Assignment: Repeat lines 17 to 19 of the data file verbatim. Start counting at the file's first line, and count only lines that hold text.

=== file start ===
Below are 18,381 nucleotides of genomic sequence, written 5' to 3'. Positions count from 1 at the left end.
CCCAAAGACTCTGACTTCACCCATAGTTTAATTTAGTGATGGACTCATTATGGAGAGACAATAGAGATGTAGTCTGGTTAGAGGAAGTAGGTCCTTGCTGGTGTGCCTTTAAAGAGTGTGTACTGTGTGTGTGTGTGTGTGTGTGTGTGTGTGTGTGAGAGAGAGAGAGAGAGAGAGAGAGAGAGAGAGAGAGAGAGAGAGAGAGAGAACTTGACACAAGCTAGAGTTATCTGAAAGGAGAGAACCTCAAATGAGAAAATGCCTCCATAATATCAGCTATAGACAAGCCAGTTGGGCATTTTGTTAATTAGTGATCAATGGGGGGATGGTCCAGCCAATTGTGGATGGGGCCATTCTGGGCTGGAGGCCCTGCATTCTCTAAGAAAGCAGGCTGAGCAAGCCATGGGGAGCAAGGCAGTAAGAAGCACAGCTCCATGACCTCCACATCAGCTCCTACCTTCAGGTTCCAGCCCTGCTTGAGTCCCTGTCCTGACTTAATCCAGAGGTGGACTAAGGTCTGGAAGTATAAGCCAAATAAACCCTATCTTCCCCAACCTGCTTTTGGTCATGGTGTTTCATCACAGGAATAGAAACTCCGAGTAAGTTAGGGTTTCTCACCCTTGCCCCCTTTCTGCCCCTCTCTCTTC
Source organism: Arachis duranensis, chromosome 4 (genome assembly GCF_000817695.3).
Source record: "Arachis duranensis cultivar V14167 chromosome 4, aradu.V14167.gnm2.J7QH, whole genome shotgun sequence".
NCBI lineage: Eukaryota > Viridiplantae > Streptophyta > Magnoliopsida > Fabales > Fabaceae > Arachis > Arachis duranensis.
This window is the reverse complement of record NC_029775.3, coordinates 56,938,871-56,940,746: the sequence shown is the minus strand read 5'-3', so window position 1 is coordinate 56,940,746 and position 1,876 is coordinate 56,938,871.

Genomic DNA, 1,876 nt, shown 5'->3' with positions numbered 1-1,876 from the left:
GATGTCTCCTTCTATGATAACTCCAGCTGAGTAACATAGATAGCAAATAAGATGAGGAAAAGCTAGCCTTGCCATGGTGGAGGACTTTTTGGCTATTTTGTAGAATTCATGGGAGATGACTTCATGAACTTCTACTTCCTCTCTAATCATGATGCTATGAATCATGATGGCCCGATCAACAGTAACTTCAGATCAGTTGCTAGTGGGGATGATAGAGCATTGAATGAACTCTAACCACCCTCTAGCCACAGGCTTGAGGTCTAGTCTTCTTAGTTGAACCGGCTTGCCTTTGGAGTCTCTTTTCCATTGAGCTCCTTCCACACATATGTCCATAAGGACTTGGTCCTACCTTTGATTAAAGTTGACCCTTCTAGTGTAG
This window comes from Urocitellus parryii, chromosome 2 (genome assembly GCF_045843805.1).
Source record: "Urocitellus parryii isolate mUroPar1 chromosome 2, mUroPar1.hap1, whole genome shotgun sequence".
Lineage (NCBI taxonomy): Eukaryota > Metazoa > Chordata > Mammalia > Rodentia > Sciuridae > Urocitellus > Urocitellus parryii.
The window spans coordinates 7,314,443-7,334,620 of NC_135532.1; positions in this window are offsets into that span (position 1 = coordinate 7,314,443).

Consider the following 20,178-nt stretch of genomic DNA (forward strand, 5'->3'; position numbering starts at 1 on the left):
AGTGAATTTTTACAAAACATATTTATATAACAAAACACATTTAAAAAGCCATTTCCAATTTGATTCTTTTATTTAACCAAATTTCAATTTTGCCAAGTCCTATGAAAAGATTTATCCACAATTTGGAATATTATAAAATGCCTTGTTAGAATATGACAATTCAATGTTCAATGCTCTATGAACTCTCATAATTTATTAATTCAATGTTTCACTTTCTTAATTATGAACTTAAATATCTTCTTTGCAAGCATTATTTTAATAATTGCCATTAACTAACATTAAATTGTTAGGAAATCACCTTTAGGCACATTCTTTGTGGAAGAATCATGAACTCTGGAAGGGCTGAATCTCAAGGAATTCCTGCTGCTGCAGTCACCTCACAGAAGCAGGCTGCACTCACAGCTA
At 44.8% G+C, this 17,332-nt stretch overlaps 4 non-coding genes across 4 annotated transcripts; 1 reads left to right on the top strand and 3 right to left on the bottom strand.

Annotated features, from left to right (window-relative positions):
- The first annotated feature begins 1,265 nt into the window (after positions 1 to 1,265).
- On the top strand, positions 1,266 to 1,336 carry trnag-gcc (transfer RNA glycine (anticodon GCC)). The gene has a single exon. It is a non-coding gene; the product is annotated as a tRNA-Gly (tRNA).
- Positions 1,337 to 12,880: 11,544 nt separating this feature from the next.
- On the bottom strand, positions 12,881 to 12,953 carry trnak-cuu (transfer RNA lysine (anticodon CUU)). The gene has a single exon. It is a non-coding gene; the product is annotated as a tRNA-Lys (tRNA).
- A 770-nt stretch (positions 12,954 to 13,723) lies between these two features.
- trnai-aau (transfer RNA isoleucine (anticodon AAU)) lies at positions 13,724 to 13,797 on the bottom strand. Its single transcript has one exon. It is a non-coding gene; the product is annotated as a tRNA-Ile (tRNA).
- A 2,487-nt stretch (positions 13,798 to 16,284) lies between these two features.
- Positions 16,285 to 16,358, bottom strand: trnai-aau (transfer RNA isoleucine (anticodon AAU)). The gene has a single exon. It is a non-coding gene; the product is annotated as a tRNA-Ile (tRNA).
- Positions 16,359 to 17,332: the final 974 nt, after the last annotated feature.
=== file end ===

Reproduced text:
- The first annotated feature begins 1,265 nt into the window (after positions 1 to 1,265).
- On the top strand, positions 1,266 to 1,336 carry trnag-gcc (transfer RNA glycine (anticodon GCC)). The gene has a single exon. It is a non-coding gene; the product is annotated as a tRNA-Gly (tRNA).
- Positions 1,337 to 12,880: 11,544 nt separating this feature from the next.